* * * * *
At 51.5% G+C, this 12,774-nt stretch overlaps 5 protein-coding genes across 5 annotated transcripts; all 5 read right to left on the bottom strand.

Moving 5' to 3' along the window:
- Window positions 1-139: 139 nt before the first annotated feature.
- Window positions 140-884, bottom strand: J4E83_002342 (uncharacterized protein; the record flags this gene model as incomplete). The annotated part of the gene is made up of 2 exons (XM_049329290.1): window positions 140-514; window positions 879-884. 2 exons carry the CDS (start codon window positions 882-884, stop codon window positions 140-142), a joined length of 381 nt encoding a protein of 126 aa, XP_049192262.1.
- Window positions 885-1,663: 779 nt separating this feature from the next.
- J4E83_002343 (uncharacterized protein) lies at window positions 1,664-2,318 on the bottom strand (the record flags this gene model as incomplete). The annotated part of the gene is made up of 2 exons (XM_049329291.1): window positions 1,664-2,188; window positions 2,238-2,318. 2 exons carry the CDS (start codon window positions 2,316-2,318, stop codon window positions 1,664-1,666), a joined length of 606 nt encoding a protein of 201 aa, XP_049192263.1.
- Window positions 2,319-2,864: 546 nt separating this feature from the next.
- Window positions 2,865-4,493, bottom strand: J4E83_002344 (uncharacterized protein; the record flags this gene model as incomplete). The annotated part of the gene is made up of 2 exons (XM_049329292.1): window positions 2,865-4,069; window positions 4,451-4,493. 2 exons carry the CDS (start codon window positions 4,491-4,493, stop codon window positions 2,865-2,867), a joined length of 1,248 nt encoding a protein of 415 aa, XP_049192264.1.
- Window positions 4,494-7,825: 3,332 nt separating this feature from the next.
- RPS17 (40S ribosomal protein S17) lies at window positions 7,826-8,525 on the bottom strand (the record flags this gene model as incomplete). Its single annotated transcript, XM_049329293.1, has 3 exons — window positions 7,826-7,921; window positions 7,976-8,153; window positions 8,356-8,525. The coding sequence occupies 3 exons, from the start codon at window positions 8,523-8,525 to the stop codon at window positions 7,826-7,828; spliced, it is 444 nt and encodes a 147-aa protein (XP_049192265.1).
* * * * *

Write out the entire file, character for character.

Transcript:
At 51.5% G+C, this 12,774-nt stretch overlaps 5 protein-coding genes across 5 annotated transcripts; all 5 read right to left on the bottom strand.

Moving 5' to 3' along the window:
- Window positions 1-139: 139 nt before the first annotated feature.
- Window positions 140-884, bottom strand: J4E83_002342 (uncharacterized protein; the record flags this gene model as incomplete). The annotated part of the gene is made up of 2 exons (XM_049329290.1): window positions 140-514; window positions 879-884. 2 exons carry the CDS (start codon window positions 882-884, stop codon window positions 140-142), a joined length of 381 nt encoding a protein of 126 aa, XP_049192262.1.
- Window positions 885-1,663: 779 nt separating this feature from the next.
- J4E83_002343 (uncharacterized protein) lies at window positions 1,664-2,318 on the bottom strand (the record flags this gene model as incomplete). The annotated part of the gene is made up of 2 exons (XM_049329291.1): window positions 1,664-2,188; window positions 2,238-2,318. 2 exons carry the CDS (start codon window positions 2,316-2,318, stop codon window positions 1,664-1,666), a joined length of 606 nt encoding a protein of 201 aa, XP_049192263.1.
- Window positions 2,319-2,864: 546 nt separating this feature from the next.
- Window positions 2,865-4,493, bottom strand: J4E83_002344 (uncharacterized protein; the record flags this gene model as incomplete). The annotated part of the gene is made up of 2 exons (XM_049329292.1): window positions 2,865-4,069; window positions 4,451-4,493. 2 exons carry the CDS (start codon window positions 4,491-4,493, stop codon window positions 2,865-2,867), a joined length of 1,248 nt encoding a protein of 415 aa, XP_049192264.1.
- Window positions 4,494-7,825: 3,332 nt separating this feature from the next.
- RPS17 (40S ribosomal protein S17) lies at window positions 7,826-8,525 on the bottom strand (the record flags this gene model as incomplete). Its single annotated transcript, XM_049329293.1, has 3 exons — window positions 7,826-7,921; window positions 7,976-8,153; window positions 8,356-8,525. The coding sequence occupies 3 exons, from the start codon at window positions 8,523-8,525 to the stop codon at window positions 7,826-7,828; spliced, it is 444 nt and encodes a 147-aa protein (XP_049192265.1).